The first thing you need to know about the DVDs in the Artists of the 20th Century series is that they consist solely of artwork images - here, for example, you'll find no photograph of Picasso or the women in his life, no snapshots of the places he lived and worked, etc. - just images of his paintings and sculptures. The DVD jacket classifies this DVD as "a definitive biography accompanied by spectacular images of the artist's greatest work," but, strictly speaking, that just isn't so. Certainly, some biographical information finds its way into the narrator's script, but the details are sparse and quite limited. When it comes to the women in Picasso's life, by way of example, we are only told what happened to two of them, and denied anything resembling a sordid detail. I certainly don't feel as if I have a real handle on Picasso after having watched this 50-minute presentation.
Another thing you should know is this: I know next to nothing about art, especially modern art. I acknowledge the fact that Picasso is regarded as an artistic genius and has influenced modern art to an extravagant degree, but I personally just don't like his work. My tastes are strictly Renaissance, and Picasso pretty much put the final nail in the coffin of classical painting. Most of Picasso's work makes no sense whatsoever to me. It became somewhat amusing for me to listen to the narrator's descriptions once the presentation advanced past Picasso's blue period. I quickly got lost in all the -isms at play in Picasso's artistic life: Cubism, surrealism, and all manner of abstraction-isms. Painting after painting bore no resemblance to its title. The narrator would tell me that so-and-so clearly represents such-and-such, yet I couldn't even spot anything wildly resembling the so-and-so that was supposedly so visible. As Picasso aged, his artwork just became more and more impenetrable to my eyes. I wish I could learn to appreciate modern art - but this DVD makes it pretty clear that I never will.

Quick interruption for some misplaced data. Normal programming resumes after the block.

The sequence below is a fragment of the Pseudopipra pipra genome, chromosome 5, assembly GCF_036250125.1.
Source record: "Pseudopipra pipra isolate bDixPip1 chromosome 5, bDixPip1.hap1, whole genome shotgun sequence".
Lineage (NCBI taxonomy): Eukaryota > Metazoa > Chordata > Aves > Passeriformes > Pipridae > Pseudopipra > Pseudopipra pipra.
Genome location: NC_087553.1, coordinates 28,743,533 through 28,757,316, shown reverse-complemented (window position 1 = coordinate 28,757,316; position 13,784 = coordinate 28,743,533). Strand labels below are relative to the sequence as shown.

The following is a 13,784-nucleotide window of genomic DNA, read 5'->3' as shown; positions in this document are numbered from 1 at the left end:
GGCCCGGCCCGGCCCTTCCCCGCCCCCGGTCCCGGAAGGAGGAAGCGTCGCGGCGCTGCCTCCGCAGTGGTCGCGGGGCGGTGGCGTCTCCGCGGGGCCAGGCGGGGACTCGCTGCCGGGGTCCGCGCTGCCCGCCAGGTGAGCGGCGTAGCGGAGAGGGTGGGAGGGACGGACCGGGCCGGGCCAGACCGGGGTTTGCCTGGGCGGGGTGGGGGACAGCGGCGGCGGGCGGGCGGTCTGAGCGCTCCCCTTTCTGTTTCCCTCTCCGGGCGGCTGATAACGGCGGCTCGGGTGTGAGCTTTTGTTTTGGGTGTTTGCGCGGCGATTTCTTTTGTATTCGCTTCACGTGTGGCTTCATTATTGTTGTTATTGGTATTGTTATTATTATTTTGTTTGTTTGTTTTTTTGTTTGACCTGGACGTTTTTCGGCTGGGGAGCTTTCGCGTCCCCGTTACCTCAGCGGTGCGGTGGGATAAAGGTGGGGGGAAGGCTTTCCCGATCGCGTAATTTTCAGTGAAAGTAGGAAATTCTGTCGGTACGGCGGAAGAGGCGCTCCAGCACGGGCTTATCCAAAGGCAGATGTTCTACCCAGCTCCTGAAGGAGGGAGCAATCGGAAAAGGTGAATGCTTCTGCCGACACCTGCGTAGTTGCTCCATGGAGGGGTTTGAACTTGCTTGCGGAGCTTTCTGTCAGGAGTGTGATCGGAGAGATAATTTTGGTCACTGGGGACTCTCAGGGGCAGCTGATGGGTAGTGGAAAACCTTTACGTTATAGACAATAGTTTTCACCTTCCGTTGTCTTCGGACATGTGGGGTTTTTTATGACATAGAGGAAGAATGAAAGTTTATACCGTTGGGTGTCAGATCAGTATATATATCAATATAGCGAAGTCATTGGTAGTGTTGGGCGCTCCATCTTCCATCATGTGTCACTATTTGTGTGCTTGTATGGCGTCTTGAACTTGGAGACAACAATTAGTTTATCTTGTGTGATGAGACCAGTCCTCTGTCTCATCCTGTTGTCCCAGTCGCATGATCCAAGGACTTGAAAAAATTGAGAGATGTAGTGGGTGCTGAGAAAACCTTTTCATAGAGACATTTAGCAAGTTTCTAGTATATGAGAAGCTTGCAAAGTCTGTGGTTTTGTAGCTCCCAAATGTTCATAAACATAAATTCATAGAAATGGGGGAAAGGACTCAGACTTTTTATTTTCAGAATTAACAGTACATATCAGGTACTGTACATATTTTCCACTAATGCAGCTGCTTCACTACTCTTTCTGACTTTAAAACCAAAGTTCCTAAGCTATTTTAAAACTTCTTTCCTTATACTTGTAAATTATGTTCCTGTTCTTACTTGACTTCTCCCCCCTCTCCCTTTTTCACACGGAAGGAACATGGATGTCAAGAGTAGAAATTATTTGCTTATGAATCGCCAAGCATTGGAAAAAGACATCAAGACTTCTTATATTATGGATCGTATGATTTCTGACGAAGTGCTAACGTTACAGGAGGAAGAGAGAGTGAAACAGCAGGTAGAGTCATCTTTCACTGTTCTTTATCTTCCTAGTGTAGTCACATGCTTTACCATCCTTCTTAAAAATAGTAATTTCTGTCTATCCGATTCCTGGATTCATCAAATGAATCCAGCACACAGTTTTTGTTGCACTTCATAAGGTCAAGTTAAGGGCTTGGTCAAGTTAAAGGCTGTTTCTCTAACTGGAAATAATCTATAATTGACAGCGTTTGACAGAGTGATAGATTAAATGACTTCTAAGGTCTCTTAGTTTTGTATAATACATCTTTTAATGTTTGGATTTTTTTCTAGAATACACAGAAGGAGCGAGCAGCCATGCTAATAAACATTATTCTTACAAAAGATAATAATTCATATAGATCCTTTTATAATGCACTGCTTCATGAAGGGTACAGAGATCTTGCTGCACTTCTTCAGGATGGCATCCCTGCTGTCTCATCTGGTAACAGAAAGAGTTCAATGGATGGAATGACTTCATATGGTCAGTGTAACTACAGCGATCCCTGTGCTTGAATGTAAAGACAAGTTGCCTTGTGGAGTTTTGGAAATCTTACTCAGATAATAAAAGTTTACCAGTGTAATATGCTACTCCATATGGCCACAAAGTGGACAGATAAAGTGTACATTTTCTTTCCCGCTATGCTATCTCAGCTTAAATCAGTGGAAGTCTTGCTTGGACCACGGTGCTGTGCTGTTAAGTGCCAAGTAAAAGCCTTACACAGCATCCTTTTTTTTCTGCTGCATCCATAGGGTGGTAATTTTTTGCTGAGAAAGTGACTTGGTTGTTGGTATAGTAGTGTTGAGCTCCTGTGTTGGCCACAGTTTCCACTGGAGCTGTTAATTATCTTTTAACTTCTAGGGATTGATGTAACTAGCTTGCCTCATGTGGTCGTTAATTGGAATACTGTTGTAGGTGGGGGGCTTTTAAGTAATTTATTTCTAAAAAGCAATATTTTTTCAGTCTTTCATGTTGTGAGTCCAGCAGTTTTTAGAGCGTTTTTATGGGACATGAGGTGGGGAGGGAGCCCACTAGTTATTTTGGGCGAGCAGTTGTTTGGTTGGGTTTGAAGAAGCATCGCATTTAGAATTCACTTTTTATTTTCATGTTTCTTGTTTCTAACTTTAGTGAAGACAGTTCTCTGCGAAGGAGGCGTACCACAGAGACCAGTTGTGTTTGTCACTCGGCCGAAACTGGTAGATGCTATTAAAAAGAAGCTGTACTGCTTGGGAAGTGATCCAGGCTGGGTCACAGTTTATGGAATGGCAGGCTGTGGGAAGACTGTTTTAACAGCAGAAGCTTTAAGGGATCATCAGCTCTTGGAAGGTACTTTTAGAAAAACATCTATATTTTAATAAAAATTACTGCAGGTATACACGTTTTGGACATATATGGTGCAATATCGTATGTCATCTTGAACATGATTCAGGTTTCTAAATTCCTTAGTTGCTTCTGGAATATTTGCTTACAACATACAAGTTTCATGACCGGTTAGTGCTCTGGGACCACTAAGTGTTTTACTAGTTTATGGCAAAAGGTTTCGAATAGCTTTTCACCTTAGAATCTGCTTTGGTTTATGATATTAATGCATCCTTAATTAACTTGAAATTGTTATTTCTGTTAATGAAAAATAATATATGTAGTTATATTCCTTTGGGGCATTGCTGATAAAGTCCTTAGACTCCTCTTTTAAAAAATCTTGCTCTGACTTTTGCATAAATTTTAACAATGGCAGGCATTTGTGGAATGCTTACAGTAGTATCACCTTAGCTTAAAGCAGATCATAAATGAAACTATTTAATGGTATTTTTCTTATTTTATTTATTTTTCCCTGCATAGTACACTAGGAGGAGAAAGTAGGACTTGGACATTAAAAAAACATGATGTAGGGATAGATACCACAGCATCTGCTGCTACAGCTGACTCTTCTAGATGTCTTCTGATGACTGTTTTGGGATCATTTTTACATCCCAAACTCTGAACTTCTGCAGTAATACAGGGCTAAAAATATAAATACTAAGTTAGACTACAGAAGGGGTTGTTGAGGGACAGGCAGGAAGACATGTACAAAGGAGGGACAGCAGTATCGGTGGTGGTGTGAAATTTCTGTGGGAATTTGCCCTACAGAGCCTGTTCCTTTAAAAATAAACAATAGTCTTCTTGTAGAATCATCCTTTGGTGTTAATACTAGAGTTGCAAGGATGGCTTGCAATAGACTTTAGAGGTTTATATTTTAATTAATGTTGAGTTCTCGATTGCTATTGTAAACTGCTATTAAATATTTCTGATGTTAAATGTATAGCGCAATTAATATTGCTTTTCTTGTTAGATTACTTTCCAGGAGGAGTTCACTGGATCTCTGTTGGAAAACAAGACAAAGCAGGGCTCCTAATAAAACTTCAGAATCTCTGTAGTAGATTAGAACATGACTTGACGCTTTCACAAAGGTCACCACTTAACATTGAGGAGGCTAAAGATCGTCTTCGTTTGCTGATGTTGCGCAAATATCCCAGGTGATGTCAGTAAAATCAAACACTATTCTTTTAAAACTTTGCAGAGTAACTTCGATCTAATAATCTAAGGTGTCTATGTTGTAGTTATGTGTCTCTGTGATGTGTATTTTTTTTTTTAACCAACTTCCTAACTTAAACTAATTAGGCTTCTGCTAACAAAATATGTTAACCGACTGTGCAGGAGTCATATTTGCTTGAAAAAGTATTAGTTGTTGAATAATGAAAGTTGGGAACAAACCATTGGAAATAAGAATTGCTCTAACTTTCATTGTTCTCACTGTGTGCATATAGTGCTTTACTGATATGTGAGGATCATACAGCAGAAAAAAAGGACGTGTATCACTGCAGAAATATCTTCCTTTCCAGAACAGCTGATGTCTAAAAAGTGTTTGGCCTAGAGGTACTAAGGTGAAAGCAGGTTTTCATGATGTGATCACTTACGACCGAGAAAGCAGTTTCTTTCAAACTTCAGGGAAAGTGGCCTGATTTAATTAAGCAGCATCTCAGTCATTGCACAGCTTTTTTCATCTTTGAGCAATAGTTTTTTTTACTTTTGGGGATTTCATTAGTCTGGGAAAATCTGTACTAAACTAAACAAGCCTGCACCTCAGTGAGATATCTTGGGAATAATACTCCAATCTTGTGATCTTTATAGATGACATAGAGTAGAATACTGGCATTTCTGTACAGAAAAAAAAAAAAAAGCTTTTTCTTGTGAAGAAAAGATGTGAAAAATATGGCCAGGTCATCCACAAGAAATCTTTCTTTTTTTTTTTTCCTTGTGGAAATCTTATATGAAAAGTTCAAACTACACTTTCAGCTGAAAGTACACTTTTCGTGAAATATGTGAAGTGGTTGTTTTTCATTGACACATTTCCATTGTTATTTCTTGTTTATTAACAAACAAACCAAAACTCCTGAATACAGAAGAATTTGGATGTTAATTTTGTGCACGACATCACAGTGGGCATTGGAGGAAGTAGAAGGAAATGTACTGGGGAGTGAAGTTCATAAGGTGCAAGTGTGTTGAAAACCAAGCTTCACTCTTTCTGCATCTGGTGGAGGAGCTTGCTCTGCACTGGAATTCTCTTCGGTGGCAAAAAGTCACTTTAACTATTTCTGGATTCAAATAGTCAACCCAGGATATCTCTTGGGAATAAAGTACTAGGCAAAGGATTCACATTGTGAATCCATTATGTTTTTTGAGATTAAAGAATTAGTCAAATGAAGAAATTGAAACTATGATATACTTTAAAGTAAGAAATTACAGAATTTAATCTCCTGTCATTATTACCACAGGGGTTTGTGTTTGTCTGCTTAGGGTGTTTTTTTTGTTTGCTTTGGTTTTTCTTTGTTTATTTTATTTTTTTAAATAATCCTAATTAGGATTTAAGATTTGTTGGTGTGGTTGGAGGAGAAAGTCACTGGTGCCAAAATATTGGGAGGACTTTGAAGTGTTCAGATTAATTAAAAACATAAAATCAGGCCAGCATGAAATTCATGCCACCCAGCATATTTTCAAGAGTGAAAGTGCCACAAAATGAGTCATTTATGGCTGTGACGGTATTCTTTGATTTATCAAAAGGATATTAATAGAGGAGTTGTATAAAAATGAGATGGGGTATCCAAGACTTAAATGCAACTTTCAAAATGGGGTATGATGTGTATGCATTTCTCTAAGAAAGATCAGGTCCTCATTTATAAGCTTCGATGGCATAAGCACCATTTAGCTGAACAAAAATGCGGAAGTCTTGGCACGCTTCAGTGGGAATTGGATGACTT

I have seen one other DVD in this series (Salvador Dali), and I have to say I found this one much more impressive. For whatever reason, this Picasso entry seemed to have more information about the man behind the artwork. This is all well and good, but I still have to say that you would benefit as much if not more by seeking out Picasso's artwork on the Internet. I'm sure there are countless online galleries that give you much more detailed information about any given painting or sculpture than you will find on this DVD.